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According to U.S. census data, almost two-thirds of California residences are single-family homes. And a survey last year by the University of California, Berkeley’s Terner Center for Housing Innovation found that much of the state’s developable land is zoned exclusively for single-family housing.
But SB 50, a nationally-watched bill pending in the state’s Legislature that could have changed that, hit a swift and unexpected setback last Thursday when Sen. Anthony Portantino (D), chair of the Senate Appropriations Committee, converted the measure to a two-year bill, effectively killing it for the year.
The measure, which would have required cities and counties in the state to allow up to a fourplex on much of the land currently zoned for single-family homes, came three years after California lawmakers passed a pair of bills intended to facilitate the construction of secondary housing units in residential backyards and one year after Minneapolis became the first major city in the nation to move away from single-family zoning.
Carol Galante, director of the Terner Center, said California’s partiality for single-family homes is inconsistent with other top state priorities like making housing more affordable and reducing greenhouse gas emissions.
“I do not think it’s possible to solve housing affordability problems and meet climate change goals without dealing with this issue of single-family homes only,” she said. “We have population growth. We have job growth. People need to live somewhere, and they’re now competing for a very limited supply.”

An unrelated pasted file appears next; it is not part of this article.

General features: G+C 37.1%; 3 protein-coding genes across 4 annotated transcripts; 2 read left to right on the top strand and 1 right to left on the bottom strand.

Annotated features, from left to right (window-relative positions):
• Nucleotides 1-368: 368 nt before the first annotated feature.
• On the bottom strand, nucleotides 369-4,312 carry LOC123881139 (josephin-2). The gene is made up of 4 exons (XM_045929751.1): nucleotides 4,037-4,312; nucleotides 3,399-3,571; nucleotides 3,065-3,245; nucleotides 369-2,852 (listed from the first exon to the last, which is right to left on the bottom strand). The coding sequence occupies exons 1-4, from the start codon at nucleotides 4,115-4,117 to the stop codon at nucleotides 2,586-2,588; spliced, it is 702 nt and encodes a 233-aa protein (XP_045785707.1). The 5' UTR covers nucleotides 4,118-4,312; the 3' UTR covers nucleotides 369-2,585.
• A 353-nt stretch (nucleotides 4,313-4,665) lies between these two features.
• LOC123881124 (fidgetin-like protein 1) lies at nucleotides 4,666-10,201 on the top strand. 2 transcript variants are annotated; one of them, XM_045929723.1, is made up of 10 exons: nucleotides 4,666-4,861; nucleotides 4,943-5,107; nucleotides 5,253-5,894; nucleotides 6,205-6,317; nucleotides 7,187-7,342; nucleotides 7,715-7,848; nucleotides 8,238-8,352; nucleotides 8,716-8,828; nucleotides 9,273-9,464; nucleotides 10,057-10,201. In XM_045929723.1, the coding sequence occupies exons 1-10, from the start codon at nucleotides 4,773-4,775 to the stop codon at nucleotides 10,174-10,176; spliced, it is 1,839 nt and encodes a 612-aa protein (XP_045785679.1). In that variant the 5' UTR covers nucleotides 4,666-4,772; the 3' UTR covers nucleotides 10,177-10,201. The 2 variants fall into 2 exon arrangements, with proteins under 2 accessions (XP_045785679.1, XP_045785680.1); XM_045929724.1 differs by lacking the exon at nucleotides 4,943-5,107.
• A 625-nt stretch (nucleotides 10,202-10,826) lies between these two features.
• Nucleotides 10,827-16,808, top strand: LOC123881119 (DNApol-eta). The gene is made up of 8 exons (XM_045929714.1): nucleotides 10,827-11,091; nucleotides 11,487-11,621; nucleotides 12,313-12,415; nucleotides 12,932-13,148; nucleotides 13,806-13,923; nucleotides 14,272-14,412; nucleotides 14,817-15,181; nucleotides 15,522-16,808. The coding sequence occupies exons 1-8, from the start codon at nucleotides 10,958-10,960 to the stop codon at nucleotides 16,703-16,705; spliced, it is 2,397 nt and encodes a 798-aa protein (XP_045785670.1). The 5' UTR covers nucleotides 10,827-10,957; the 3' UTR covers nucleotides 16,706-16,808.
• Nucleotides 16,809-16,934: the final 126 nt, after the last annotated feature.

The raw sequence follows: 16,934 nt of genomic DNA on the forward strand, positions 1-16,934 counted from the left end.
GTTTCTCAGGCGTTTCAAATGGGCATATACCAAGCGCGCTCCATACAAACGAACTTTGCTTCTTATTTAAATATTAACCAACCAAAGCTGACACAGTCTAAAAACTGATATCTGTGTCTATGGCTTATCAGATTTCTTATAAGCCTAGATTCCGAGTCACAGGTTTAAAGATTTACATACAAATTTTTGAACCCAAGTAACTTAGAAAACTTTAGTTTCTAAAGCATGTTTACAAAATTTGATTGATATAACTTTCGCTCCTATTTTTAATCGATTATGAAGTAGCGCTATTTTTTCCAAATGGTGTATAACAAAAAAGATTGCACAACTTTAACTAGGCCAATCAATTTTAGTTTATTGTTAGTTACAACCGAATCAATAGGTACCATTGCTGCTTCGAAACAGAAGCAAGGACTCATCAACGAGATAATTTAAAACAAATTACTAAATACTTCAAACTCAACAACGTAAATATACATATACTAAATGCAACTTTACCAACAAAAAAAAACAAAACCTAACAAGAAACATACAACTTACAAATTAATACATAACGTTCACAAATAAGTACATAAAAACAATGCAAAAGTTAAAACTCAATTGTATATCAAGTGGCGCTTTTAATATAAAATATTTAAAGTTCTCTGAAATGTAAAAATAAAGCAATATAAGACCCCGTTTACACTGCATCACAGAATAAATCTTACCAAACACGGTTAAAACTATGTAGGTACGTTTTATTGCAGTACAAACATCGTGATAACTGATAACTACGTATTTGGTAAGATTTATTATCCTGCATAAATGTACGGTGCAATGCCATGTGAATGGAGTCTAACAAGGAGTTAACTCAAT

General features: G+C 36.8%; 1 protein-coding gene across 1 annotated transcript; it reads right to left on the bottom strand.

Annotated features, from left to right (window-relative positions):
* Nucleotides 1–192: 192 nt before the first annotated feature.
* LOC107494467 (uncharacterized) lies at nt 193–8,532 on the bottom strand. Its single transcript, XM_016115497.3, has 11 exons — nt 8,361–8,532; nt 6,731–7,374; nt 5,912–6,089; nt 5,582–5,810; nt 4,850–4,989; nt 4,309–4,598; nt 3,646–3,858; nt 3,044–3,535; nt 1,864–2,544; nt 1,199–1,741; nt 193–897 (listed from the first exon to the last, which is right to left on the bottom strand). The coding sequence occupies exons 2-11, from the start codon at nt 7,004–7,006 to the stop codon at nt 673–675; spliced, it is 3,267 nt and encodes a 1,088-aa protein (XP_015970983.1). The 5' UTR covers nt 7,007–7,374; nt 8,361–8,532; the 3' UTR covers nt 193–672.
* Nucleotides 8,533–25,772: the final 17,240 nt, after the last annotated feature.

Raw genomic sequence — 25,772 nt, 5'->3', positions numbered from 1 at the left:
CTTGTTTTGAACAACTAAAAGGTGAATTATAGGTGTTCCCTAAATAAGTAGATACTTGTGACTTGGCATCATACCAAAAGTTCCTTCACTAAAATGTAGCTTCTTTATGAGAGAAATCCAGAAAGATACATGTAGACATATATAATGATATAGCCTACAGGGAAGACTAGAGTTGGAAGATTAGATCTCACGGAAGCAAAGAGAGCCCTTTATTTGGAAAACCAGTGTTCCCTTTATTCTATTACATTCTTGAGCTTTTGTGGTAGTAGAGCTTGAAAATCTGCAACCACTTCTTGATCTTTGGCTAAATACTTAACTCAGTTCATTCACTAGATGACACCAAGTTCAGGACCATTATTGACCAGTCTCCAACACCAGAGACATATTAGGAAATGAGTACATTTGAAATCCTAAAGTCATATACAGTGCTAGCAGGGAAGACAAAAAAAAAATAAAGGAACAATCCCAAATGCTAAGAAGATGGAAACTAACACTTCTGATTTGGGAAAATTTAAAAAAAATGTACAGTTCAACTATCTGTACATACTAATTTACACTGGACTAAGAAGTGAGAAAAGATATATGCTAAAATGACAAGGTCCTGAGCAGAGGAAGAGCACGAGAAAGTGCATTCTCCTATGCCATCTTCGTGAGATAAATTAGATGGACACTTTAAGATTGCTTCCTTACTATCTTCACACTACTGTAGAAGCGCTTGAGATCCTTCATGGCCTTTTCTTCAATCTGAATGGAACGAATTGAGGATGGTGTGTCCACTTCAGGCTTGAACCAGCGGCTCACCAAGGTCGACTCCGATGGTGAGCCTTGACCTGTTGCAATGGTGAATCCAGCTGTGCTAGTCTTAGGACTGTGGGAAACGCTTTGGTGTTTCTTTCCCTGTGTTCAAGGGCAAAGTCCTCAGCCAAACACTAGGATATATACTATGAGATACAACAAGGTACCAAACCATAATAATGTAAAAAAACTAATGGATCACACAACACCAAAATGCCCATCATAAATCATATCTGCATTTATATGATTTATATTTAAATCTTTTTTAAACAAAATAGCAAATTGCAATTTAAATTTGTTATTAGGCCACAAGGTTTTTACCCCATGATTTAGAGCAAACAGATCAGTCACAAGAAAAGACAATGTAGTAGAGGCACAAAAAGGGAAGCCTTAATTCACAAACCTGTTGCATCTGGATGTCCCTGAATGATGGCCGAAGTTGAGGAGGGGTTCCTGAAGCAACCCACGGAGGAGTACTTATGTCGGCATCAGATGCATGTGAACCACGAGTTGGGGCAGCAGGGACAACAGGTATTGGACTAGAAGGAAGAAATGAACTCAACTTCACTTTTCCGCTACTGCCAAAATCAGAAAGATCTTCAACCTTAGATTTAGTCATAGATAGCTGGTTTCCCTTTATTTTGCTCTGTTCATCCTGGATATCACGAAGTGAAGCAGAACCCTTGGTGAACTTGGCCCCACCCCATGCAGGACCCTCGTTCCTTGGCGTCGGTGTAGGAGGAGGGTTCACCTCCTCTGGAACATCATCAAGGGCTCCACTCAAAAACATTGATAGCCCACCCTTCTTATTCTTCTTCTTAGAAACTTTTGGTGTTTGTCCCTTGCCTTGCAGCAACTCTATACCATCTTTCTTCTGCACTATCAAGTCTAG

But the proposal also had powerful, vocal opponents.
Zev Yaroslavsky, director of the Los Angeles Initiative at UCLA’s Luskin School of Public Affairs and a former L.A. County supervisor, said eliminating single-family-only zoning in the state would make it less appealing to both current and potential future residents.
“When people around the world think of L.A., one of the things they think of is a home with a backyard,” he said. “I think much of it should be preserved.”
Passage of SB 50 wouldn’t necessarily mean the end of single-family homes and backyards in the state. Under the bill’s provisions, developers would still be able to build single-family homes, and existing single-family homes couldn’t be knocked down to make way for multi-family units without local government approval.
Mott Smith, a principal at Civic Enterprise Development in L.A., said those restrictions would likely limit the number of fourplexes going into single-family neighborhoods.
“I wish that it were less restrictive,” he said of the bill. “But at the same time, this is quite momentous: the abolition of single-family zoning in California.”
SB 50 would also potentially boost property tax collections. A committee analysis of the bill states: “When zoning rules change to allow more building, property values go up,” although the analysis also notes that Proposition 13, the constitutional property tax restrictions approved by the state’s voters in 1978, would limit how much government entities would benefit from such “upzoning.”
There is a slight chance the bill could return later this year, though it is far more likely the bill not be considered again until next year. With SB 50 likely dead for this year, affordable housing proponents are now turning their attention toward saving a suite of tenant-protection measures still pending in the Legislature. (LOS ANGELES TIMES, LEXISNEXIS STATE NET, CALMATTERS)